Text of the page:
Sophia Duleep Singh, Suffragette Princess

Our generation is one characterised by rapid social change and a desire for acceptance and equality regardless of race, gender, sexuality and religion.

Social media has given us the ability to bring injustices to light, to have our voices heard and speak on behalf of those who still have no voice of their own. But we must thank previous generations for our ability to do so. In the case of women, we owe our voices to the suffragettes who campaigned for the female vote, sparking the beginning of our quest for equal opportunity and privilege.

Sophia Duleep Singh is one unsung hero of this movement. As an Indian woman residing in England, it took years of campaigning for the State to acknowledge her as a voter – but the power she held was ultimately more significant.

She was the granddaughter of the prosperous Ranjit Singh of Punjab – a King who was renowned for his success, charisma and love for the people. After Ranjit Singh’s death, Sophia’s father was forced to give up the Kingdom and was exiled to England to cease as a threat to British rule in Punjab. During their time in England, the Singh family won favour with the monarch of the time; Queen Victoria. This favour proved crucial after Sophia’s father deserted them in England, leaving for Paris with a mistress. Sophia and her siblings were born and raised in a Suffolk country estate, as the Queen’s godchildren.

Sophia and her closest sisters, Bamba and Catherine, enjoyed a life of bliss as debutantes amongst the British aristocrats – unaware of their Grandfather’s legacy and the voices of their people. They were featured in high fashion magazines and lauded as celebrities. It was only when the sisters travelled to India for the first time, that she came to realise her heritage and the place she held in the heart of the Punjabi people. Despite the disapproval of her imperial patrons, Sophia met with Indian nationalists and learned of her people’s suffering under British rule – filling her with revolutionary appetite and a desire for justice.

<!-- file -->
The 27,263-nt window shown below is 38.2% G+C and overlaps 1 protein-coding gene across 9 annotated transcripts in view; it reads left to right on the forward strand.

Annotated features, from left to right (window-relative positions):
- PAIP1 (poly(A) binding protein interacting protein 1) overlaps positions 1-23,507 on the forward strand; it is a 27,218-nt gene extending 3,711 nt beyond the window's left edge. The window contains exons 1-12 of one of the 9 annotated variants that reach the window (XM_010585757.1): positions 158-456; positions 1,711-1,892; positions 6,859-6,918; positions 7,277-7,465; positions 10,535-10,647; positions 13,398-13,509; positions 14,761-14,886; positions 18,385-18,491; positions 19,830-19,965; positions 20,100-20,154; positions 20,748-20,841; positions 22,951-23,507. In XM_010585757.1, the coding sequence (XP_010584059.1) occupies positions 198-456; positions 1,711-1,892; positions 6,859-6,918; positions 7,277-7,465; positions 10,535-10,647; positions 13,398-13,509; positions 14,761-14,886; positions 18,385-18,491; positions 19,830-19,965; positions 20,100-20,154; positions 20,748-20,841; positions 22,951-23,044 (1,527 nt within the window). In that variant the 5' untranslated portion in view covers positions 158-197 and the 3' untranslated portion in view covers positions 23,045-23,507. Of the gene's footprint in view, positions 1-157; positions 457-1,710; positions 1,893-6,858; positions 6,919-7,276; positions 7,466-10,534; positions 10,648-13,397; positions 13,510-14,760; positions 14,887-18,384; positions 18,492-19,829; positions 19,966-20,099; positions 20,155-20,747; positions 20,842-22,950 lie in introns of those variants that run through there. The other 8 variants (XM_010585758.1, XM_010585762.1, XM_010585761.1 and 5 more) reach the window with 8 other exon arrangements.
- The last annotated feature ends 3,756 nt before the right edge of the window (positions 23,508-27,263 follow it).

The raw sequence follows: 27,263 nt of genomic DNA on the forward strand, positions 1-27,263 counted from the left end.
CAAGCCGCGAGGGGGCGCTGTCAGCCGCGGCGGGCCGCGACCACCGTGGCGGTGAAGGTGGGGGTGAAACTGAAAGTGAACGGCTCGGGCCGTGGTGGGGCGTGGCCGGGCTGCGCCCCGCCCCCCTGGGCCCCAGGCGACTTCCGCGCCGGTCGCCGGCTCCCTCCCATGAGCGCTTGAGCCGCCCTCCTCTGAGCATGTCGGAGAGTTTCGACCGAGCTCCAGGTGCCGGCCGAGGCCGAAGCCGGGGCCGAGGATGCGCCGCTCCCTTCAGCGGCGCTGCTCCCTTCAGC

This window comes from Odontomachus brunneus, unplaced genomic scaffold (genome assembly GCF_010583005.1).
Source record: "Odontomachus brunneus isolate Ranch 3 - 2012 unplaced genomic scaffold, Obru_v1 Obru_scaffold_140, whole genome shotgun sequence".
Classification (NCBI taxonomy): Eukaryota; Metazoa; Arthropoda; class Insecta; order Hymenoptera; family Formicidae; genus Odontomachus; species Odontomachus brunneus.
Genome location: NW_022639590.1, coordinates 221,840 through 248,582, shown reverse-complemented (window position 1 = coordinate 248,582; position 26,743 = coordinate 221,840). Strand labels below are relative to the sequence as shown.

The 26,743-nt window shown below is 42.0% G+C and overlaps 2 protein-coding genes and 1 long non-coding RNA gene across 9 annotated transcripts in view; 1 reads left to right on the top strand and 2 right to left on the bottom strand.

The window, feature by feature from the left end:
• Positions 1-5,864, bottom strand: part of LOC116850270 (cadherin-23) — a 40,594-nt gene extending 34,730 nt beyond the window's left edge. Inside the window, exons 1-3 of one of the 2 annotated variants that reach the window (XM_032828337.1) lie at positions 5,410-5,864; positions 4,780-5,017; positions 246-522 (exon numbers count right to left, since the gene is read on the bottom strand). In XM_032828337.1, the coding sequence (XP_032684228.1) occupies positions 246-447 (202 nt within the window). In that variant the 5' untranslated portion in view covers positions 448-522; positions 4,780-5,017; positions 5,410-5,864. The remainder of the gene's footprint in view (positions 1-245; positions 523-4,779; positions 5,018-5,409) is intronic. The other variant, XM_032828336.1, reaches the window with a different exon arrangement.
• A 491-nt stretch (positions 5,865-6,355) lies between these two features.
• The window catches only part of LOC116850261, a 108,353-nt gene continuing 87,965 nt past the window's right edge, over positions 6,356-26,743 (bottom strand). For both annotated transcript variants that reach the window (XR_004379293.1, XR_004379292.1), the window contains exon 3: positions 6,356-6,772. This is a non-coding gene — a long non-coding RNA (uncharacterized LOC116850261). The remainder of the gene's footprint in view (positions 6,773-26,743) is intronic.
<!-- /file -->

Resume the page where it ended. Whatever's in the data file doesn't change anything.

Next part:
The factors motivating Sophia’s interest in the suffragette movement were thought to be altruistic. Thanks to her royal connections she was in a unique position as a woman whose voice was easily heard – it was always the plight of others for which she fought. After her sister, Bamba was rejected from an American medical school on the basis of her sex, and other sister Catherine was forced to hide in Germany after falling in love with another woman, it seemed to dawn on her how little control the women around her had of their own destiny.

This, coupled with her desire to make something of her family’s duty to the people, is what gave rise to the figure of the Suffragette Princess.

Sophia not only used her celebrity status to promote the suffrage movement, she also stood shoulder to shoulder with militant suffragettes such as Emmeline Pankhurst. She defended her sister suffragettes from physical assault during demonstrations, causing policemen to flee as they recognised her. Her royal favour allowed her to campaign without consequence, as any legal action taken against her provided her only provided a media platform for her to spread her views. The authorities only realised this mistake after Sophia was put on trial for refusing to pay her taxes. At her highly publicised trial, she famously remarked

‘When the women of England are enfranchised and the State acknowledges me as a citizen I shall, of course, pay my share willingly to its upkeep. I am not a fit person for the purposes of representation, why should I be a fit person for taxation?’

She remained a key player in the taxation resistance movement until women were first permitted the vote in 1918.

This new voting demographic included women over the age of 30, those who owned property or those who were married to a member of the local government register. This still excluded a great number of women, especially women of colour. But it was at least the beginning of a path to equality, a legacy which nowadays people of all nationalities and gender identities strive for.

We have forged this path by following in the footsteps of figures like Sophia, and we break new ground every time we choose to use our voices to promote justice.

art by: Julie Torres

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